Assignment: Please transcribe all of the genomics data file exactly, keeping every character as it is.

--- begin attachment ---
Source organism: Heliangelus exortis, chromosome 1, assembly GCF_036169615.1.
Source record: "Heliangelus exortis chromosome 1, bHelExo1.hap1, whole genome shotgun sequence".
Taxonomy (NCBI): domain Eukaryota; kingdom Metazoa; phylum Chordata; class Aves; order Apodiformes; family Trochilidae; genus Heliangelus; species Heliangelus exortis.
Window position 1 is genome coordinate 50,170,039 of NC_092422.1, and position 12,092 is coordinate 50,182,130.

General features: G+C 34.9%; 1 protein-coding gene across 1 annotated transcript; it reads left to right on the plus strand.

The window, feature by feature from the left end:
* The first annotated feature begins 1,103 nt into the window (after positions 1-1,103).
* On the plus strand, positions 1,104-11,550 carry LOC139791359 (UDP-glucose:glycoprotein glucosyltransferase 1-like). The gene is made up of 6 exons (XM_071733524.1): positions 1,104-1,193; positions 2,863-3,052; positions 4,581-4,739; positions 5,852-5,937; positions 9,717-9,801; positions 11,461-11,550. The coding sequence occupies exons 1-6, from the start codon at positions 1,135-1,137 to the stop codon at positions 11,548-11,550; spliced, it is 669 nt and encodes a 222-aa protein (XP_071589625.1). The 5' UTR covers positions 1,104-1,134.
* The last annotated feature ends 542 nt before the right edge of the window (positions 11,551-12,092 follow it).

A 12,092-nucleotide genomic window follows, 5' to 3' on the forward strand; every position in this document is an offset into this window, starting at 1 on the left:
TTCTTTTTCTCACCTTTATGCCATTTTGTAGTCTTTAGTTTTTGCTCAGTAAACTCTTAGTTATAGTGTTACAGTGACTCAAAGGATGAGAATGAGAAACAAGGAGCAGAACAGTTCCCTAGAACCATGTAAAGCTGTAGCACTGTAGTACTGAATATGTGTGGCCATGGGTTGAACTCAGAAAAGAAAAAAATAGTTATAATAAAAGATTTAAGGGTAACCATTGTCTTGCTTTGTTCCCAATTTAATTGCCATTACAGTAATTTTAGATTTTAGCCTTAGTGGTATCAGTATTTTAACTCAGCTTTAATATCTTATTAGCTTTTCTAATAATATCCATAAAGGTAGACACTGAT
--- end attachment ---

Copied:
Source organism: Heliangelus exortis, chromosome 1, assembly GCF_036169615.1.
Source record: "Heliangelus exortis chromosome 1, bHelExo1.hap1, whole genome shotgun sequence".
Taxonomy (NCBI): domain Eukaryota; kingdom Metazoa; phylum Chordata; class Aves; order Apodiformes; family Trochilidae; genus Heliangelus; species Heliangelus exortis.
Window position 1 is genome coordinate 50,170,039 of NC_092422.1, and position 12,092 is coordinate 50,182,130.

General features: G+C 34.9%; 1 protein-coding gene across 1 annotated transcript; it reads left to right on the plus strand.

The window, feature by feature from the left end:
* The first annotated feature begins 1,103 nt into the window (after positions 1-1,103).
* On the plus strand, positions 1,104-11,550 carry LOC139791359 (UDP-glucose:glycoprotein glucosyltransferase 1-like). The gene is made up of 6 exons (XM_071733524.1): positions 1,104-1,193; positions 2,863-3,052; positions 4,581-4,739; positions 5,852-5,937; positions 9,717-9,801; positions 11,461-11,550. The coding sequence occupies exons 1-6, from the start codon at positions 1,135-1,137 to the stop codon at positions 11,548-11,550; spliced, it is 669 nt and encodes a 222-aa protein (XP_071589625.1). The 5' UTR covers positions 1,104-1,134.
* The last annotated feature ends 542 nt before the right edge of the window (positions 11,551-12,092 follow it).

A 12,092-nucleotide genomic window follows, 5' to 3' on the forward strand; every position in this document is an offset into this window, starting at 1 on the left:
TTCTTTTTCTCACCTTTATGCCATTTTGTAGTCTTTAGTTTTTGCTCAGTAAACTCTTAGTTATAGTGTTACAGTGACTCAAAGGATGAGAATGAGAAACAAGGAGCAGAACAGTTCCCTAGAACCATGTAAAGCTGTAGCACTGTAGTACTGAATATGTGTGGCCATGGGTTGAACTCAGAAAAGAAAAAAATAGTTATAATAAAAGATTTAAGGGTAACCATTGTCTTGCTTTGTTCCCAATTTAATTGCCATTACAGTAATTTTAGATTTTAGCCTTAGTGGTATCAGTATTTTAACTCAGCTTTAATATCTTATTAGCTTTTCTAATAATATCCATAAAGGTAGACACTGAT